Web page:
Almost a decade after retiring from NASA, Michael López-Alegría is once again strapping in to launch to the final frontier.
López-Alegría, who was born in Spain and grew up in California , was a U.S. Navy engineer, then a pilot and then a NASA astronaut, racking up three space shuttle missions, one long-term stint on board the International Space Station and a total of 10 spacewalks to-date. After retiring from NASA in 2012, he went on to explore the commercial spaceflight sector, more recently becoming the vice president of business development for the Houston-based spaceflight company Axiom Space.
Now, the 62-year-old López-Alegría is taking his passion for commercial spaceflight to the next level by returning to space aboard Axiom's Ax-1 mission, an entirely-private orbital space mission set to launch from NASA's Kennedy Space Center in Florida as soon as January 2022.
"It's a dream come true," López-Alegría told Space.com in an exclusive interview (opens in new tab).
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"My decision to return [to space] was not hard at all," López-Alegría said. "They asked a question and I answered promptly with, 'Hell yes.' So it was an easy decision. It was very easy."
When López-Alegría first started working with Axiom a few years ago, "this flying part was never part of that conversation," he said. "To be honest, I wasn't expecting anything like this. When I left NASA, I was pretty content with my career and ready to do something different."
After leaving NASA, in addition to his work with Axiom, López-Alegría also served as the president of the Commercial Spaceflight Federation (CSF), a private spaceflight industry group that works to promote commercial human spaceflight and safety in this sector. He also served on different advisory boards regarding human spaceflight and commercial spaceflight, including the Human Exploration and Operations Committee of the NASA Advisory Council and the Commercial Space Transportation Advisory Committee to the Federal Aviation Administration.
López-Alegría is also currently the chairman of ASTM International's Committee on Commercial Spaceflight and president of the Association of Space Explorers USA, an organization of former astronauts.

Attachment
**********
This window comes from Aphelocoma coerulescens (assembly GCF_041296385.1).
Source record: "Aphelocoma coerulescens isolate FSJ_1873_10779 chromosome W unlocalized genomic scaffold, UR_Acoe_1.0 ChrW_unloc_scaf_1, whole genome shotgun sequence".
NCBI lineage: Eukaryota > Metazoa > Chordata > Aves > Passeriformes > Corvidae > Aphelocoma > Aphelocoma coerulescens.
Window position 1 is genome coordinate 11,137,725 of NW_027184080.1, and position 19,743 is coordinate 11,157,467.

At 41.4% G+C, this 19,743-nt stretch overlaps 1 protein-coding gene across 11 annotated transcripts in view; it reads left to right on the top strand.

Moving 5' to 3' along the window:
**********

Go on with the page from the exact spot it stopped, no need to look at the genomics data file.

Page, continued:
"I've been kind of advocating for democratizing space, and while this isn't quite yet democratic, it's a step in that direction. And I couldn't be more proud and satisfied to be part of it," he said.
López-Alegría's journey with commercial spaceflight began in the leadup to his last spaceflight, a mission to the space station that launched aboard a Russian Soyuz spacecraft in September 2006..
"When I was preparing for my last mission, I flew with a spaceflight participant that turned out to be Anousheh Ansari, and I was very affected by the time that we spent training and then flying together," López-Alegría said. "She was practicing something brand-new back then called blogging, from space, and a lot of people on the ground were paying attention to what was happening in orbit that otherwise would not have cared."
"That planted the seed of this idea of, of the democratization of space," López-Alegría added. "And when the Commercial Spaceflight Federation called about working for them. I had gone from being a skeptic, which I was before that experience with Anousheh, to being a full-blown advocate."
Also, "my time at CSF helped convince me that the commercial space sector is an important part of human spaceflight, and to really champion its advancement," he added.
López-Alegría shared that he hopes that, in 10 years, the future commercial spaceflight industry will become "a robust, vibrant economy in low Earth orbit that is self-sustaining, with only minimal participation from the government as a customer."
Some people throw around the term "space tourism" pretty loosely when talking about new developments and future commercial spaceflight missions. But López-Alegría clarified what he believes commercial spaceflight really is, and why he thinks it's different from what some call "space tourism."
"This is too often called space tourism," he said. "And I would say it is not tourism at all; it's real work that requires a lot of preparation. And I don't think it'll be relaxing. I think it'll be an amazing experience, but one that is fulfilling because of not only the environment you're in, but also what the private astronauts will accomplish."
He added that commercial spaceflight missions like Ax-1, which will see López-Alegría launch alongside American real estate and technology entrepreneur Larry Connor, business professional and former Israeli pilot Eytan Stibbe and Canadian investor and philanthropist Mark Pathy to the International Space Station for a 10-day mission.
According to López-Alegría, missions like this will be like NASA missions to the space station, "and by no means what I'd equate to a leisurely tourism adventure," he said. "It's much more than that."
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